What the heck is a serger anyway?

This post originally appeared on Keeping it Simple.

After my post about sewing machines last time, I thought that this time I’d talk to you about sergers. If you’ve been sewing for a while, you might have heard that you need to get a serger.

Well, I’ll let you in on a secret – you don’t need one. I’ve only had one for about 2 years, meaning I sewed for 30 without one. My wedding dress doesn’t have a serged edge in it.

But…you might want one. And today I’ll tell you why.

First of all, what the heck is a serger, anyway? There’s a picture of my current one at the top of this post, so you can see that this looks much different from a sewing machine. And it is used differently.

A serger has loopers which do exactly what they sound like – they loop thread around the edge of the fabric (except that last picture – that’s called a flatlock stitch and we’ll talk about it in a minute).

This makes them great for use in finishing seams.

In order to get the thread looped around the edge of the fabric perfectly, sergers also have a knife. But don’t worry – it’s not some scary razor sticking out of your machine to cut unsuspecting fingers (although my boys believe this – keeps them away from my machine!). However, it does cut your fabric, so it’s kind of a point of no return as far as sewing – you can’t just seam rip and do it over.

Which is why most beginner users (me included) seam on their sewing machine first, making sure the seam is perfect, then turn to the serger to finish. So it’s not really a timesaver then; you have to sew each seam twice.

BUT, once you get comfortable serging, and when working with a familiar pattern, the 4 thread machines (don’t even bother with a 3 thread, in my opinion) can seam and finish all at once! I use this option a lot when making t-shirts and tanks.

Sergers are also great for knits – that looping means that the seams sewn with a serger are very stretchy. However, unless you get a 5 thread machine that also converts to a coverstitcher, they don’t do the nice stretchy hems with straight topstitching that you see on store bought knits. I still use my double needle for that.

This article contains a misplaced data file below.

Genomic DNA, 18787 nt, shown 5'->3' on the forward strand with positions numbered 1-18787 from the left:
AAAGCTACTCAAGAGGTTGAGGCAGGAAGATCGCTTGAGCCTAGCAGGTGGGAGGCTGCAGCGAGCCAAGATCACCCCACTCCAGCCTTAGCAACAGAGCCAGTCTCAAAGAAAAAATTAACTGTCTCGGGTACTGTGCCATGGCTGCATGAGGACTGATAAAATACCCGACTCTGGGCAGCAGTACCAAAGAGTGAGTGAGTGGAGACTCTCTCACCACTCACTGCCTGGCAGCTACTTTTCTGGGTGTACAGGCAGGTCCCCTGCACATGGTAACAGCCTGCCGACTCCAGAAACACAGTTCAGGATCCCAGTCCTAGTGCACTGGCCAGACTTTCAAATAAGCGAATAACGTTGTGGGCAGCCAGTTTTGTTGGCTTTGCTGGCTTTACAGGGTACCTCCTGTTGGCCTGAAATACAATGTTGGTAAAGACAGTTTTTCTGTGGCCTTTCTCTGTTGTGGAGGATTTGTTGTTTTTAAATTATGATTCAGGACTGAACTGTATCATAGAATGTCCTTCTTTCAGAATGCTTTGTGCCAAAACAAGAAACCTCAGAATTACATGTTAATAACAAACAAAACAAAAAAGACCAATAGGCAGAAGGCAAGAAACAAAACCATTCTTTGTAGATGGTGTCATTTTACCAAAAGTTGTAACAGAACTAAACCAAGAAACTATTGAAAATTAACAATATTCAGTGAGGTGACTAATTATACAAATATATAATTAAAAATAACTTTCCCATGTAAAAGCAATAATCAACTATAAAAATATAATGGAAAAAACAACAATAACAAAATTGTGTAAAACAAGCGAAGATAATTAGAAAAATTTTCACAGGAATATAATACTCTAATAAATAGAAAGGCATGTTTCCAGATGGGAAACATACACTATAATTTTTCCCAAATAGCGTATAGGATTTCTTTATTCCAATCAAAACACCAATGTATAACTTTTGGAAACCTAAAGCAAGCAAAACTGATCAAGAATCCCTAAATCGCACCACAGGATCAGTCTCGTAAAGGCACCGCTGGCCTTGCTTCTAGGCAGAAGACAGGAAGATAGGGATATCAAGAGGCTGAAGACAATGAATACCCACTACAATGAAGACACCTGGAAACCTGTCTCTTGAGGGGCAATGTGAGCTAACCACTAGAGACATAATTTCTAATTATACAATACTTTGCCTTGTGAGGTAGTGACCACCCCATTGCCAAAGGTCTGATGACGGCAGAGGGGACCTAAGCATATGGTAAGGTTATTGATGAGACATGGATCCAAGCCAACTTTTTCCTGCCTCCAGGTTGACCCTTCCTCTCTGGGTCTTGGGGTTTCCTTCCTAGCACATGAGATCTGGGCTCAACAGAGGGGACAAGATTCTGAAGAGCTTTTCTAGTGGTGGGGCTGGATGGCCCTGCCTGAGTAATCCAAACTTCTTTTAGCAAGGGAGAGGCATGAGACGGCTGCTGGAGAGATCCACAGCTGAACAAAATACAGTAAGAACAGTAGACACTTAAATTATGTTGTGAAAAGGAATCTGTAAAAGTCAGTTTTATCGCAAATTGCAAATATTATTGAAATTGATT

Another thing sergers can do is a rolled hem, and that is my other most often used feature. You can see the rolled edge hems on the ruffles on this skirt.

As for which machine to buy, well, my first machine was this one that I got at a garage sale for $20.

It worked fine until I broke the looper. I tried a repair part, but the replacement part didn’t match exactly and it kept unthreading.

So last Christmas I got Hubby to get me the one I have now, a Brother 1034D 3/4 Lay-In Thread Serger
It’s a great machine, just keeps chugging along, and for a great price. And I have since discovered that most of the bloggers I follow who have sergers and post about their machine have the same model.

Oh, and I don’t want to forget – flatlock stitching like in the picture – I said I’d get back to that. This is a kind of decorative stitching, that I’ve used once. My son destroyed it and it quickly unraveled. So, not my favorite stitch. But possible to do with a serger.

Thanks for having me!

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  1. says

    So that’s what they do. I inherited my grandmothers sewing machine and serger and am so lost on where to go. =)This post helped a ton though, at least now I have a better idea of what it can do.

    Any chance there could be a tut on how to finish a seam on a serger after it is done on the machine.

    • says

      No tutorial necessary -that’s easy. You just sew the seam on a regular machine, then sew it again on your serger, lining the serger needle up with your regular seam. The serger will cut off the excess seam allowance and overlock the seam so the edges won’t ravel anymore.

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